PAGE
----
Status Quo face past royalty claim from departed band members

January 2006


After narrowly avoiding litigation with ‘mad fan’ Les Battersby whilst making guest star appearances in UK soap Coronation Street recently, Status Quo members Rick Parfitt and Francis Rossi faced court room reality when Chancellor Sir Andrew Morritt ruled that founding members, Alan Lancaster and John Coghlan had realistic prospects of success in several claims for past royalties. Parfitt and Rossi continue trading as Status Quo with replacement musician. The case continues and the trial will be heard at a later date.  Simon Jacobs, Partner at Seddons said “It is most unusual for claims such as these to be successful which is why we are so pleased with the result”. Indeed the 1994 case involving Cure co-founder and drummer Laurence (Lol) Tolhurst is a good example of a claim for royalties from a departed band member. Tolhurst was asked to leave the band in 1989 and sued Robert Smith, the lead singer and the bands record label over the division of royalties from a recording agreement in1986. Tolhurst claimed he only had the ‘crumbs’ of the income from the recording agreement and that Smith had the lion’s share and was looking for 50% of all profits receivable under the 1986 agreement. Tolhurst failed in the claim after the court found that there was no partnership in place between Tolhurst and Smith regarding the 1986 agreement and that the two had come to a separate agreement regarding the division of income. However success in these cases is not unknown. In 1996 the former drummer of the Smiths, Mike Joyce, brought a claim against Morrissey, Johnny Marr and Smithdom Ltd. This resulted in a High Court victory for Joyce and former bassist Andy Rourke when the court held that Joyce and Rourke were each entitled to 25 per cent each of all income other than publishing income in respect of the band’s activities when they were members.

Source: Seddons’ press release

Joyce v. Morrissey, Marr and Smithdom Limited (1996)

Tolhurst v Smith & Others (1994) EMLR 508 and see

For details on the position of managers see Martin-Smith v Williams (1997) in Music The Business (Ann Harrison, 2nd Ed, 2003, Virgin Books) where the court recognised the difficult position managers are put in when a band splits up or when band members force out one or more of their number (in this case Take That and Robbie Williams)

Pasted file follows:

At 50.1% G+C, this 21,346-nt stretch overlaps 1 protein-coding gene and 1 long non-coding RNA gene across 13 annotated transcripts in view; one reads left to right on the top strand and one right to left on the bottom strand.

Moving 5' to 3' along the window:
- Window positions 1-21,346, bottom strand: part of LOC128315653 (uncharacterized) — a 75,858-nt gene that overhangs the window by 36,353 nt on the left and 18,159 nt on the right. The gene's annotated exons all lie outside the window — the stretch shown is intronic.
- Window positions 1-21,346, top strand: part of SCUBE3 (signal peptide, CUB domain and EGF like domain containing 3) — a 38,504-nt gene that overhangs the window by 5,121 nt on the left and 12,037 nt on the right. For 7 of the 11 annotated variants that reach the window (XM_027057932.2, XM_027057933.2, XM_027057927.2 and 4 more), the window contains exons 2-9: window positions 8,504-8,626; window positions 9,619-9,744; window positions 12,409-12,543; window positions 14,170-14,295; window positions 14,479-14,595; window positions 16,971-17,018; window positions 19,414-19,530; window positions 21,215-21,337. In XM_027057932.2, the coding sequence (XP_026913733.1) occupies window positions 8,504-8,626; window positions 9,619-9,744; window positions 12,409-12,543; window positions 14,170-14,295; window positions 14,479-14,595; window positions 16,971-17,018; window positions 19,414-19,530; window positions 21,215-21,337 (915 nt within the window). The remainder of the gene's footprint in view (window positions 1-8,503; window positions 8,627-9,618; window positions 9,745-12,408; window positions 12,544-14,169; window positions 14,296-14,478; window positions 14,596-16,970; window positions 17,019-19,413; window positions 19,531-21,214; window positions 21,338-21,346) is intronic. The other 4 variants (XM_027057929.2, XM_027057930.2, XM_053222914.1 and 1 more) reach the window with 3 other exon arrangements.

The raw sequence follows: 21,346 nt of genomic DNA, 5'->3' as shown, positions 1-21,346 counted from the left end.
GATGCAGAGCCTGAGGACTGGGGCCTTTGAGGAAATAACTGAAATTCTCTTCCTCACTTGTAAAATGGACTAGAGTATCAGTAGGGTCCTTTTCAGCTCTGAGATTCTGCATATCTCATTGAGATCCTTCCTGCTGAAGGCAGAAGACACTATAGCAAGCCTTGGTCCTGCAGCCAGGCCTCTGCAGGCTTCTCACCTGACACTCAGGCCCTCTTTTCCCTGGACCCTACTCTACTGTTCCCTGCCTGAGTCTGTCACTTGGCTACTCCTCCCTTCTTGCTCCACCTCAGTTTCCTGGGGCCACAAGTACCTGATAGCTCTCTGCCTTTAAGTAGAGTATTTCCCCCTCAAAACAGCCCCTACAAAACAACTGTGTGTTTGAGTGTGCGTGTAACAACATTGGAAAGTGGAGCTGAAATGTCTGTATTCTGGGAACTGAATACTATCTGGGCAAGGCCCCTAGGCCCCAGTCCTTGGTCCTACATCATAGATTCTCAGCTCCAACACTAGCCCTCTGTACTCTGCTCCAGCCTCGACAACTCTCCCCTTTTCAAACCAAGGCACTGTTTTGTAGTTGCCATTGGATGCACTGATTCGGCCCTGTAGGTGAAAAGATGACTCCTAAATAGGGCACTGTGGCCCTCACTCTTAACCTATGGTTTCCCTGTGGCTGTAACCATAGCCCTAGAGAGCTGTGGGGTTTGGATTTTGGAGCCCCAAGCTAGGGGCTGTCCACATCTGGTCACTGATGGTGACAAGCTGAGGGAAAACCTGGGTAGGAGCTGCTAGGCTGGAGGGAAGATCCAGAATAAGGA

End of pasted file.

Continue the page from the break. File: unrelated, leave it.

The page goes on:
The more common dispute between band members is over songwriting credits and publishing royalties. The position on band members contributing to songwriting is set out in Hadley and Others v Kemp and Another (1999) EMLR 589 where it was held that a contribution by performers does not constitute original an contribution to the creation of the work (so the performer is not a co-author of the work with the songwriters[s]). However this may need revisiting in light of the recent decision by Patten J in Hyperion Records v Sawkins (2004) EWHC 1530 (Ch) which casts some doubt on this decision.

Mr Justice Patten held that copyright subsisted in the ‘edition’ version of a public domain work by 18th-century French composer Lalande ‘recreated’ by Dr Sawkins even though no significant changes were made to the melody (see Law Updates April 2005, June 2005 and August 2004 and see the articles at atsee the more general comments from a variety ofcommentators on what copyright should and shouldn’t protect in light of Hyperion at,11711,1673320,00.html. Also see Authorship of Popular Music Under UK Copyright Law by Lionel Bentley at See Wood v Boosey (1868) LR 3 QB 33 and Redwood Music v Chappell (1982) RPC 109

For Status Quo see and for the band’s biography see and

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